Alex Salmond, left, shakes hands with David Cameron in front of a map of Scotland after signing the historic deal for an independence referendum.

Alex Salmond, left, shakes hands with David Cameron in front of a map of Scotland after signing the historic deal for an independence referendum. Photo: Reuters

The Scottish First Minister, Alex Salmond, has signalled the start of a two-year campaign to persuade Scots to embrace independence, after agreeing a referendum deal with the British Prime Minister, David Cameron.

After more than eight months of intense negotiations, two men signed a detailed 30-clause agreement in Edinburgh to stage a referendum before the end of 2014, asking a simple yes or no question on whether Scotland should become independent.

[The deal] paves the way for the most important decision that our country, Scotland, has made in several hundred years. 

The deal states that both governments "look forward to a referendum that is legal and fair producing a decisive and respected outcome". The leaders said they would respect and uphold the result.

Mr Salmond, the leader of the Scottish National Party, said the deal, agreed less than 18 months after he won a landslide victory to take control of the Scottish parliament, "paves the way for the most important decision that our country, Scotland, has made in several hundred years. It is in that sense an historic day for Scotland, a major step forward in Scotland's home rule journey".

Mr Salmond said he believed "heart and soul" he could win the referendum but, in a rare admission about the scale of the task facing his government and the Yes Scotland campaign, acknowledged he still needed to persuade a majority of the country's 4 million voters to back independence.

The SNP remains the most popular party for voters, but a poll published last night found a majority of Scots (55 per cent) opposed independence, with just over a third (34 per cent) in favour.

Mr Salmond referred several times to the quest for home rule as a "journey", a phrase many observers and critics will see as a tacit admission that he fears the SNP may be defeated and instead have to accept greater devolution to Scotland within Britain. Significantly, the phrase "home rule" has been most commonly used to refer to devolution, not to outright independence.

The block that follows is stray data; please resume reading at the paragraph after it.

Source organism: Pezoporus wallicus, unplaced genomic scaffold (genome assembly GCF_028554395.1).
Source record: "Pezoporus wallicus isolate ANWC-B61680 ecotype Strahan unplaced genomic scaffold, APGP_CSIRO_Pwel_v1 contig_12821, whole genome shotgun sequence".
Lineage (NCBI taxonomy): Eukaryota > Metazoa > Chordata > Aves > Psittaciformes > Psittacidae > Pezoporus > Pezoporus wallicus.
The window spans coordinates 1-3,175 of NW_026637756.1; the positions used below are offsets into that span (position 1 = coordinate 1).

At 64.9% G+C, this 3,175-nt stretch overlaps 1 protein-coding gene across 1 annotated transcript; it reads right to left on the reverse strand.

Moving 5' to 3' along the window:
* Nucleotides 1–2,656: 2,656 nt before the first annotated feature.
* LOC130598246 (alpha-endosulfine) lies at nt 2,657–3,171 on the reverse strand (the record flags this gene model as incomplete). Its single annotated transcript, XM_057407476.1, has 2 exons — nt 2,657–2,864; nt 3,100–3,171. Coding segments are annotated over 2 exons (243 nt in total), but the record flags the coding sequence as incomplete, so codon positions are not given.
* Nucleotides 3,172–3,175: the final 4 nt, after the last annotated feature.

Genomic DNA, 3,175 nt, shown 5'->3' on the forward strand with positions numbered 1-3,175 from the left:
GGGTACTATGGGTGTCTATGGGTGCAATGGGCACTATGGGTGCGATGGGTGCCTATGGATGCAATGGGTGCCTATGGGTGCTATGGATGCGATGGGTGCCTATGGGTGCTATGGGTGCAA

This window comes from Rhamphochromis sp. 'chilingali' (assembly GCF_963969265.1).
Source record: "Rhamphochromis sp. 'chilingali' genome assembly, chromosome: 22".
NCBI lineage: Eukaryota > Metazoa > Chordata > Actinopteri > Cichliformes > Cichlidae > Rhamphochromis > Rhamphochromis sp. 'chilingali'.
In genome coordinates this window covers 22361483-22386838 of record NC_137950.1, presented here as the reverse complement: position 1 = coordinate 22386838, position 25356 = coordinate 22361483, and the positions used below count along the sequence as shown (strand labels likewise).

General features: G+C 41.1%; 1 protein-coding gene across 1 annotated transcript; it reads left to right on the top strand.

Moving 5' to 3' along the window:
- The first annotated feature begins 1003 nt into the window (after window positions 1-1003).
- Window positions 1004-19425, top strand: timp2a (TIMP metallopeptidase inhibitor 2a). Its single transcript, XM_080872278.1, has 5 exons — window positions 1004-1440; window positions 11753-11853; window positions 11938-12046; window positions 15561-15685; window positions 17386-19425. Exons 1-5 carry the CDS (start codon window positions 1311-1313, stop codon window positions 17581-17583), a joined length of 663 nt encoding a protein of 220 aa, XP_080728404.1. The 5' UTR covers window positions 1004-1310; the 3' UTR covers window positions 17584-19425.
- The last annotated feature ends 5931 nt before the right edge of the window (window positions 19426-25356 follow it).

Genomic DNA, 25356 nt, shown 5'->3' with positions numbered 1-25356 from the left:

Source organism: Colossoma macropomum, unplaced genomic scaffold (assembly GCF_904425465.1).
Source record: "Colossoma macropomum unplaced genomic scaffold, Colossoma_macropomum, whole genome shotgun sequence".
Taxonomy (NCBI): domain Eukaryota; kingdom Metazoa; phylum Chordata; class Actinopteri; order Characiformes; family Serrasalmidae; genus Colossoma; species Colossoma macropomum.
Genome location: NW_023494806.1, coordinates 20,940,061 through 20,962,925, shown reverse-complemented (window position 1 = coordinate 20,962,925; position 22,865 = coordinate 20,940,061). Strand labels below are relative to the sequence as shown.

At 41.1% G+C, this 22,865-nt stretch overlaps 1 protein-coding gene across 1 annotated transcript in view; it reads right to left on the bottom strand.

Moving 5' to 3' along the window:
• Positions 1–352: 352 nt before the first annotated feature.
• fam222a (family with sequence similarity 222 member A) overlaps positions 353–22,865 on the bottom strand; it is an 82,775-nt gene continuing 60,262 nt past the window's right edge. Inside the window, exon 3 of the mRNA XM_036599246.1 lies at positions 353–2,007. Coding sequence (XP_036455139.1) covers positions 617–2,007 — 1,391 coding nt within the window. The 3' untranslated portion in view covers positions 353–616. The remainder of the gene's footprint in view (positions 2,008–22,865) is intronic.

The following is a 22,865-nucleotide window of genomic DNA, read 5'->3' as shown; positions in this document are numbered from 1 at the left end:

"Given the proper opportunity, we – the campaign, the SNP, the other parties supporting it, the civic Scotland people supporting this campaign – will be able to convince a majority of our fellow citizens that this is the right future for Scotland," Mr Salmond said.

The yes campaign would put forward a "positive, ambitious vision for a flourishing, fairer, progressive, independent Scotland".

Using noticeably cautious language, he said, "if the campaign is pitched correctly and positively about the future of this country", it would win the referendum. "Just as I have believed in independence all my life, I believe in that heart and soul," he said.

Immediately after signing the document alongside the Scottish secretary, Michael Moore, and Mr Salmond's deputy, Nicola Sturgeon, Mr Cameron left St Andrew's House, the Scottish government's administrative headquarters in Edinburgh, without a word to the waiting media.

With access to and from the building very tightly controlled, and the street outside the building closed to all traffic, the muted atmosphere belied the occasion.

In a series of television interviews, Mr Cameron said he had delivered on his promises to Mr Salmond and Scottish voters to give the Scottish parliament the legal right to stage a vote on independence.

He said he would fight vigorously to keep Scotland a full part of Britain. "This is an important day for the United Kingdom, but you can't haul the country of the United Kingdom against the will of its people. Scotland voted for a party that wanted to hold a referendum," he said.

"I want to be the prime minister that keeps the United Kingdom together, but I believe in showing respect to people in Scotland."

Downing Street believes the British government achieved a strategic success in forcing Mr Salmond to drop demands for the Scottish parliament to be allowed to stage a two-question referendum, including an extra option of greater devolution within Britain.

In exchange, Mr Salmond will be allowed to hold the referendum in 2014, a year later than No. 10 had originally hoped, and 16- and 17-year-olds will be given the right to vote.

Guardian News & Media